When designing the structure of the dimensional model (the schema), you can either create a star or snowflake schema. The structure should closely align with the business process; therefore, a star schema is best fit for our example. The following figure shows our Entity Relationship Diagram (ERD).
In the following sections, we detail the steps to implement the dimensions.
Stage the source data
Before we can create and load the dimensions table, we need source data. Therefore, we stage the source data into a staging or temporary table. This is often referred to as the staging layer, which is the raw copy of the source data. To do this in Amazon Redshift, we use the COPY command to load the data from the dimensional-modeling-in-amazon-redshift public S3 bucket located on the
us-east-1 Region. Note that the COPY command uses an AWS Identity and Access Management (IAM) role with access to Amazon S3. The role needs to be associated with the cluster. Complete the following steps to stage the source data:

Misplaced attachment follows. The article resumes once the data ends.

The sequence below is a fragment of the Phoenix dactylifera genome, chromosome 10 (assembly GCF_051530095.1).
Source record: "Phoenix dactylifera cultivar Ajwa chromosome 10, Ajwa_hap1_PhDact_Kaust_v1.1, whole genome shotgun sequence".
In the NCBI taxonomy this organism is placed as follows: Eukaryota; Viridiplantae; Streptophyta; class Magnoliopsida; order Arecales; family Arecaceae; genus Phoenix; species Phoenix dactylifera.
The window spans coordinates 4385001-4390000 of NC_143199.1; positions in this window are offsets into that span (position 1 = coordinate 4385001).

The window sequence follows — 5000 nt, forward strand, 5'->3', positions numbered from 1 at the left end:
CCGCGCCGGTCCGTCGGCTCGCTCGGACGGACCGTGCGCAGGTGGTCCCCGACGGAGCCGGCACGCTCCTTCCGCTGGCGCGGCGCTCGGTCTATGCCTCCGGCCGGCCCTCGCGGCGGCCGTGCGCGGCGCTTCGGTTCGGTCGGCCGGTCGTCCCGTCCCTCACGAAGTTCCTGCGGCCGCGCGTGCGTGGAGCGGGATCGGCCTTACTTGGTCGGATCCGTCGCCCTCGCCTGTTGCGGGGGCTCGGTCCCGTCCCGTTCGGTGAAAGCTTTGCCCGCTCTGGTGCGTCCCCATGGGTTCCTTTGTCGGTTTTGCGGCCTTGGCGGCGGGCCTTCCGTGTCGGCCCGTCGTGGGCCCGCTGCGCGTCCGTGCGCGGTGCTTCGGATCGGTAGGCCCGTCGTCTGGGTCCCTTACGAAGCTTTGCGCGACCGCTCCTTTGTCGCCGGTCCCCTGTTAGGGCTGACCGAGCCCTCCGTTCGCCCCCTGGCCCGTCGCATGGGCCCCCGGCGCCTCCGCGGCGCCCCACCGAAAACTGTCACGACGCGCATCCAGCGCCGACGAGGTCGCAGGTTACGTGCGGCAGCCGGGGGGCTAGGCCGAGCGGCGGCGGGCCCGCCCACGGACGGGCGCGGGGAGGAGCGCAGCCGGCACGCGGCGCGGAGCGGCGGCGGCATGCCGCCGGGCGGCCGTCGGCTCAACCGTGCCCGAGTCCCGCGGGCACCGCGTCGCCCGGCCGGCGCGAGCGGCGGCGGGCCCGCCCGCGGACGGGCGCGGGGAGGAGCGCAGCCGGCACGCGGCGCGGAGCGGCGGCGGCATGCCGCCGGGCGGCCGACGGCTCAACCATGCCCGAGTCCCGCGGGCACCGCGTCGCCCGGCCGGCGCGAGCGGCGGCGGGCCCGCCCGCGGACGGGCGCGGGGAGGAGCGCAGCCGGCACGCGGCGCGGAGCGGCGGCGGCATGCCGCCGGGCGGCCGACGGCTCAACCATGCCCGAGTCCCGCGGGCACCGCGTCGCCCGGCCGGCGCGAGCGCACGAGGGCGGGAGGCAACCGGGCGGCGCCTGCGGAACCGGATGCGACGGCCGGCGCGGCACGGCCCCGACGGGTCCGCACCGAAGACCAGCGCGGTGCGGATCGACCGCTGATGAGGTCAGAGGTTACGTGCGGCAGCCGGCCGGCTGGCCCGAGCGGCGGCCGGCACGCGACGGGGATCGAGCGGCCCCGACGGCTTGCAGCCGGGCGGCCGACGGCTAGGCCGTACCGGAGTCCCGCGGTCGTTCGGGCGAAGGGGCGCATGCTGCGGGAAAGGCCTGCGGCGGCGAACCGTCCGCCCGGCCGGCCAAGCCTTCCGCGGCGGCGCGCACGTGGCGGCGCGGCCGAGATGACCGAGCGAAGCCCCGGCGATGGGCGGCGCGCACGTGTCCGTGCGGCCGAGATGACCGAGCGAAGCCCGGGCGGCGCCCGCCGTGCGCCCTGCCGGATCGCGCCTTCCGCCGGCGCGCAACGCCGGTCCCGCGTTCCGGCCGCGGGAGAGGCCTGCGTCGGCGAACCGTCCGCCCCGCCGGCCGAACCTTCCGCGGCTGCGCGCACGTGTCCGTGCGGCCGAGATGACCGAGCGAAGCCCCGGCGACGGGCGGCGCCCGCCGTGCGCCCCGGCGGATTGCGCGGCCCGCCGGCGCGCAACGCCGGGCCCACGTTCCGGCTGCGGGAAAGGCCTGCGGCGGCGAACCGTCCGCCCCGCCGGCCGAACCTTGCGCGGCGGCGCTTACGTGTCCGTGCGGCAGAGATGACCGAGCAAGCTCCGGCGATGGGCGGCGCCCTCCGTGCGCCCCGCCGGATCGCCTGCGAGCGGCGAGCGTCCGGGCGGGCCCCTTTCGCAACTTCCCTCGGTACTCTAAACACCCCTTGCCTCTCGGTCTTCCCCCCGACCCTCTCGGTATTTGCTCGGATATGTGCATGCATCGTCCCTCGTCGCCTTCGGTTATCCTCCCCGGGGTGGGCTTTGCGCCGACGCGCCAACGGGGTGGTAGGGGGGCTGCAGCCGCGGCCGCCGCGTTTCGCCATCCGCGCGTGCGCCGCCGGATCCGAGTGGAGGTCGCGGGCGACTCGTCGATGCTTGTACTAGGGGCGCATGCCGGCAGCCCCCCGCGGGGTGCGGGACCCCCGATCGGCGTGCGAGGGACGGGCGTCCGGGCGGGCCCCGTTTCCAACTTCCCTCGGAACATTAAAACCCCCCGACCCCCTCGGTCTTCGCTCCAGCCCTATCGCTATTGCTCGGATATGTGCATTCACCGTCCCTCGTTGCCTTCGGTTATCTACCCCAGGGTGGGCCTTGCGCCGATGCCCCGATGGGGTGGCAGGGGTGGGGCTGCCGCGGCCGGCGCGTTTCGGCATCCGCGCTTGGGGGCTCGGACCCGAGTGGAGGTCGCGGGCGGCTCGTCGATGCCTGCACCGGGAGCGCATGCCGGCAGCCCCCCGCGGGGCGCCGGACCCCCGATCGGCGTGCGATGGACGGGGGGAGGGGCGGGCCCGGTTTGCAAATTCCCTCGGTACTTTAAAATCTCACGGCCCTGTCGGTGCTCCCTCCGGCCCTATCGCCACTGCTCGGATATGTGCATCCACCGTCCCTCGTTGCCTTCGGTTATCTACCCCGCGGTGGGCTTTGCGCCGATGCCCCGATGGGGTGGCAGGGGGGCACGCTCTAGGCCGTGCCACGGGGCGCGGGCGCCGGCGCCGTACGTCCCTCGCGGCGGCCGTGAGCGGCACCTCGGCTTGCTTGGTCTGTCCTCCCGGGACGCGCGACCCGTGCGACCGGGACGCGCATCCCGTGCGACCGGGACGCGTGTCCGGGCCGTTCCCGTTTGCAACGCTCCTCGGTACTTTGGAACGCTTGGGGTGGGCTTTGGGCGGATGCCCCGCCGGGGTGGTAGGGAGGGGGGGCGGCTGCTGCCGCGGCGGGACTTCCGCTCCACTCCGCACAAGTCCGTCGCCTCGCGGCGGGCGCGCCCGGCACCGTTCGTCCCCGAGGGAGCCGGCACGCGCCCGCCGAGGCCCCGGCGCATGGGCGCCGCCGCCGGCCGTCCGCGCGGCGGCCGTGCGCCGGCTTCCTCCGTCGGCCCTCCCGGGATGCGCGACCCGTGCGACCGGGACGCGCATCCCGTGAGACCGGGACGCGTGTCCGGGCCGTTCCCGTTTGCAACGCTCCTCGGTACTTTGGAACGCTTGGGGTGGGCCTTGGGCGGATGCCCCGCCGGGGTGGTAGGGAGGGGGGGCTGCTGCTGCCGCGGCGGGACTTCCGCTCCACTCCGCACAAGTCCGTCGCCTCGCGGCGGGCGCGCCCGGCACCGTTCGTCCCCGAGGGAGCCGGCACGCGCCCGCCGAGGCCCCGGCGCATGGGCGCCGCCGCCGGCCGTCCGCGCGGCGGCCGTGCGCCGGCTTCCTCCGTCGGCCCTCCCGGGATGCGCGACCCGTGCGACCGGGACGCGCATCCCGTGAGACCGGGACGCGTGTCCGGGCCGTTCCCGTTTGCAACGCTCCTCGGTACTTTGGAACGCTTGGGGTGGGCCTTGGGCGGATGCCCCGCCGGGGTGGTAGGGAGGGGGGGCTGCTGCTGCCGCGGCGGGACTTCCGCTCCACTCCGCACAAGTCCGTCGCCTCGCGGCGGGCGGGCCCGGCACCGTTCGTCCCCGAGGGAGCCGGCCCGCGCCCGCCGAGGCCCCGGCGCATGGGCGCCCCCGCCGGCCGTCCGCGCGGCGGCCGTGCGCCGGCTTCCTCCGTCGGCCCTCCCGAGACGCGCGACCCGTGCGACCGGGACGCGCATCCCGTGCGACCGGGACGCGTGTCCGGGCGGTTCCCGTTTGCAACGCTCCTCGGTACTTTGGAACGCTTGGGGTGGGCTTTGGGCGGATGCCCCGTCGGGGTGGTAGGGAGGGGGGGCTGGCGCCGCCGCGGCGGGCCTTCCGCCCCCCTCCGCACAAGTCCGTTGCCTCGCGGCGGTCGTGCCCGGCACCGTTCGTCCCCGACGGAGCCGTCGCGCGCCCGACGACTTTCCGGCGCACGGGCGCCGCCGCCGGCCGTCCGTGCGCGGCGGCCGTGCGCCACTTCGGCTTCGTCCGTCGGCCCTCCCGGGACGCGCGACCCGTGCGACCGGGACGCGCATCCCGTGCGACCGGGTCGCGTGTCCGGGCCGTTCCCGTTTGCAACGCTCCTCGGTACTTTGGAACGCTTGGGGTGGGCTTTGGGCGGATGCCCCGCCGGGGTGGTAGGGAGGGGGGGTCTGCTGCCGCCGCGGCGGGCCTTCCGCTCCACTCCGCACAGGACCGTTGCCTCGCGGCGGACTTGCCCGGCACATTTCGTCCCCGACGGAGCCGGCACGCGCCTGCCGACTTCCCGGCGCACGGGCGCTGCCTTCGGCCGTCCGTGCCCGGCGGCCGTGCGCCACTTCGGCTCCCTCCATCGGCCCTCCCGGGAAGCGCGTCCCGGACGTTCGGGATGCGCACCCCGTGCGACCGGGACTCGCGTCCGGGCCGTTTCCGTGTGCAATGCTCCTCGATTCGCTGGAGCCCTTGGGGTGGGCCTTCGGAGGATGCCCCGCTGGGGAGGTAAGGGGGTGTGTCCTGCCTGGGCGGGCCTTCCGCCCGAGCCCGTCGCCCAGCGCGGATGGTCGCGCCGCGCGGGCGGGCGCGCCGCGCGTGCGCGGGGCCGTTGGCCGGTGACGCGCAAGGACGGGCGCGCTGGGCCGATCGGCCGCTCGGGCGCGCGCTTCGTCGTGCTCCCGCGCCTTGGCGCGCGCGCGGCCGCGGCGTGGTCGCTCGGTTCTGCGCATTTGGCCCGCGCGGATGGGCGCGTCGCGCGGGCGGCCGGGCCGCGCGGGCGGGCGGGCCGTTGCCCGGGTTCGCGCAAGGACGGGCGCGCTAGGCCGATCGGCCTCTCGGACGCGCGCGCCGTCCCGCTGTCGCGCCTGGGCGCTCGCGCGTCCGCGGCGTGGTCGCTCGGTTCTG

- Create the
- Load the venue data:
- Create the
- Load the sales source data:
- Create the
- Load the calendar data:
Create the dimensions table
Designing the dimensions table can depend on your business requirement—for example, do you need to track changes to the data over time? There are seven different dimension types. For our example, we use type 1 because we don’t need to track historical changes. For more about type 2, refer to Simplify data loading into Type 2 slowly changing dimensions in Amazon Redshift. The dimensions table will be denormalized with a primary key, surrogate key, and a few added fields to indicate changes to the table. See the following code:
A few notes on creating the dimensions table creation:
- The field names are transformed into business-friendly names
- Our primary key is
VenueID, which we use to uniquely identify a venue at which the sale took place
- Two additional rows will be added, indicating when a record was inserted and updated (to track changes)
- We are using an AUTO distribution style to give Amazon Redshift the responsibility to choose and adjust the distribution style